Despite comparable education and work experience, 17% of black and 13% of Latino retail workers live below the poverty line, compared to 9% of the retail workforce overall, according to a new study by the NAACP conducted by Demos. Black and Latino retail workers are more likely to be employed part-time even when they prefer full-time work, and “just-in-time” scheduling exacerbates the pay and quality-of-life issues that come with the practice, adding to a problem of “workplace” segregation, the study found.
Black and Latino retail workers are underrepresented in supervisory positions, like managers or first-line supervisors, and overrepresented in lower-paid positions, like cashiers. Black workers make up 11% of the retail labor force but 6% of managers. Black and Latino full-time retail salespersons earn 75% of the wages of their white peers, the study found.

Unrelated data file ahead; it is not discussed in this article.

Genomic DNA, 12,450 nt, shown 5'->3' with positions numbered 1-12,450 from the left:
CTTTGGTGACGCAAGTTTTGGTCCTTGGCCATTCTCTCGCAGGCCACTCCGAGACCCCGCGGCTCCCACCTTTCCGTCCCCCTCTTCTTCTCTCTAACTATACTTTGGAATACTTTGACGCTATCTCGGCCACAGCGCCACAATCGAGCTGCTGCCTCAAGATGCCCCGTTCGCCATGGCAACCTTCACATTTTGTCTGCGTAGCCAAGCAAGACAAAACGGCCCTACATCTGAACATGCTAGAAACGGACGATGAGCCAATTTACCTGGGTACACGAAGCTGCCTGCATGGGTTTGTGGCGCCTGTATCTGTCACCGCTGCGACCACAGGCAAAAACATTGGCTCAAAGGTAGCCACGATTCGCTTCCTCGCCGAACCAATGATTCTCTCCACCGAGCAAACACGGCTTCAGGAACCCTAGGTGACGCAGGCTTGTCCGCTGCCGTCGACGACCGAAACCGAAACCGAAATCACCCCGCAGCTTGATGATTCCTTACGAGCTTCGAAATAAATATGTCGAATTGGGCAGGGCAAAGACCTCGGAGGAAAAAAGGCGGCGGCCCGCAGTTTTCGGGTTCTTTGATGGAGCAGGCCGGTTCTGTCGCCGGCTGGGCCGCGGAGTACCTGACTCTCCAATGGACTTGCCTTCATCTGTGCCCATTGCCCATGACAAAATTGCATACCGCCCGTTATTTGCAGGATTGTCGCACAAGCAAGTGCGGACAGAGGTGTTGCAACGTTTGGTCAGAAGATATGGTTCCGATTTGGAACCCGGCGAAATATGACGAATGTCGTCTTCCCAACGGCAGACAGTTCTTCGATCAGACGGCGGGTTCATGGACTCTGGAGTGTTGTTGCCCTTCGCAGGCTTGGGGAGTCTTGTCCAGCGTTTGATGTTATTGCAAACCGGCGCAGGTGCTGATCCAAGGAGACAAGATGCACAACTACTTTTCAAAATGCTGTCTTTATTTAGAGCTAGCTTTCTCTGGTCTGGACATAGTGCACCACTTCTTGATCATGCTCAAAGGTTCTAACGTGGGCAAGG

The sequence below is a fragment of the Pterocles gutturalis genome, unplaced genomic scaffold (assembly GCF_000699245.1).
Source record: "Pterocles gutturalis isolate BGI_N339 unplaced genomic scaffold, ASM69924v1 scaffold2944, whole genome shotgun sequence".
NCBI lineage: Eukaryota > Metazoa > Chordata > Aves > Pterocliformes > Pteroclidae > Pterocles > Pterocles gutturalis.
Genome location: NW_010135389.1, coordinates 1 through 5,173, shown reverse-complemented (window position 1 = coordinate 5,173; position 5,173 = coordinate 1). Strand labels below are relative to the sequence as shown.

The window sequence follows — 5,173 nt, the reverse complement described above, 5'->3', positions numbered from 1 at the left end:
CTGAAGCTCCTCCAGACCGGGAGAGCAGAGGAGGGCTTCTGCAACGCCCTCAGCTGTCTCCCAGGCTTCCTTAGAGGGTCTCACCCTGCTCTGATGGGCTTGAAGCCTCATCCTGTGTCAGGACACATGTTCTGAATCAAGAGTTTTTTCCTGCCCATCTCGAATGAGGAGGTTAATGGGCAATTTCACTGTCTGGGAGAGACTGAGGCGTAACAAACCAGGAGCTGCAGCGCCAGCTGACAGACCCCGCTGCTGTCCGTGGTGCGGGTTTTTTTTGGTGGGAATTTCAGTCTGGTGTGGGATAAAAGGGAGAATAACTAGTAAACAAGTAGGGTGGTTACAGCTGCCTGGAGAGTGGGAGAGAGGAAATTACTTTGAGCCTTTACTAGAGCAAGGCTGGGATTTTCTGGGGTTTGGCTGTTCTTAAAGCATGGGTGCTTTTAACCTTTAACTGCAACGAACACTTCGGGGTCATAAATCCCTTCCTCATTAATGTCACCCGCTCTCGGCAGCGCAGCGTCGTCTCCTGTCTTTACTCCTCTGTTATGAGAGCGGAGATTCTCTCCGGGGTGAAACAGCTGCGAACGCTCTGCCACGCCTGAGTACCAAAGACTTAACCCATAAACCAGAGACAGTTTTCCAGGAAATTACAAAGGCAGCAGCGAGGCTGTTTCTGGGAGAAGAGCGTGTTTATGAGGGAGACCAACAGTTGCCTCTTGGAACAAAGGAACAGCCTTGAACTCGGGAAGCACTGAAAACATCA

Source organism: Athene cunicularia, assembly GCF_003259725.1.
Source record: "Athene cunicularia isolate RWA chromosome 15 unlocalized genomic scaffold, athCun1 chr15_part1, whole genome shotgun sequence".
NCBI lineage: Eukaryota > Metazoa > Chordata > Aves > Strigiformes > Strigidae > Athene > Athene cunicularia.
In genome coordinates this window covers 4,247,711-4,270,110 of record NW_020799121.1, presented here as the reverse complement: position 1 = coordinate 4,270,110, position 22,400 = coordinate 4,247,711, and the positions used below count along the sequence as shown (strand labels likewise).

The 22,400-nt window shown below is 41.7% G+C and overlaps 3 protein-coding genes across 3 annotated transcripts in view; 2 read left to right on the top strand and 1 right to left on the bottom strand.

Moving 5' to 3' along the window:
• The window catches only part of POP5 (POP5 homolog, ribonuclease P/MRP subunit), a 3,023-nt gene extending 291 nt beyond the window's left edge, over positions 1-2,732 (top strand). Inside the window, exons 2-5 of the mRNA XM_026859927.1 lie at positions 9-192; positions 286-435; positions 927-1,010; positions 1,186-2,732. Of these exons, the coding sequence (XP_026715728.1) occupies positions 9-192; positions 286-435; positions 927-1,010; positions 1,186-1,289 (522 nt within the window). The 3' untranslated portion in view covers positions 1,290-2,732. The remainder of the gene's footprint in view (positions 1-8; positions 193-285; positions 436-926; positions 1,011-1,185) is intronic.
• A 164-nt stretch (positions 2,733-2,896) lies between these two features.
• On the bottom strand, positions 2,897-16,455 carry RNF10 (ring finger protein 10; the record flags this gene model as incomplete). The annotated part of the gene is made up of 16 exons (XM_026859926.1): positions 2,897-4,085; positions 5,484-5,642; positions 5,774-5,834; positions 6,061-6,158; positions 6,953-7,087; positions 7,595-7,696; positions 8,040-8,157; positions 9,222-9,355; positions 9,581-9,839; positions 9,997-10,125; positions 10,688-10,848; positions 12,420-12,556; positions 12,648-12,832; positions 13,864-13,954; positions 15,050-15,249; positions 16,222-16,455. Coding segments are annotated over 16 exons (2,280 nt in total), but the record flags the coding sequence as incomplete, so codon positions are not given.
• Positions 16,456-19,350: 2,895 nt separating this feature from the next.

Meanwhile, four former CVS store detectives have taken the drugstore retailer to court, alleging that they were made to target Black and Latino shoppers and that they were fired when they complained of being forced to racially discriminate.
Added to these numbers from the NAACP and the claims made in court by former CVS store detectives is the Supreme Court’s ruling this week that Abercrombie & Fitch violated civil rights law when it failed to give a young Muslim woman a job because her religious head scarf ran afoul of its dress code.
Perhaps the Supreme Court case is the easiest one to notice for its unfairness; indeed Justice Antonin Scalia, hardly a liberal on the Court, called it “easy.” Abercrombie & Fitch’s dress code and “cool kid” approach have been derided for a while. But these other patterns are also alarming, for their unfairness to individuals as well as for the way they perpetuate problems in society.
Certainly retailers must address these issues if they’re to succeed at efforts to increase sales to minorities; Hispanics, for example, are an increasingly important consumer demographic.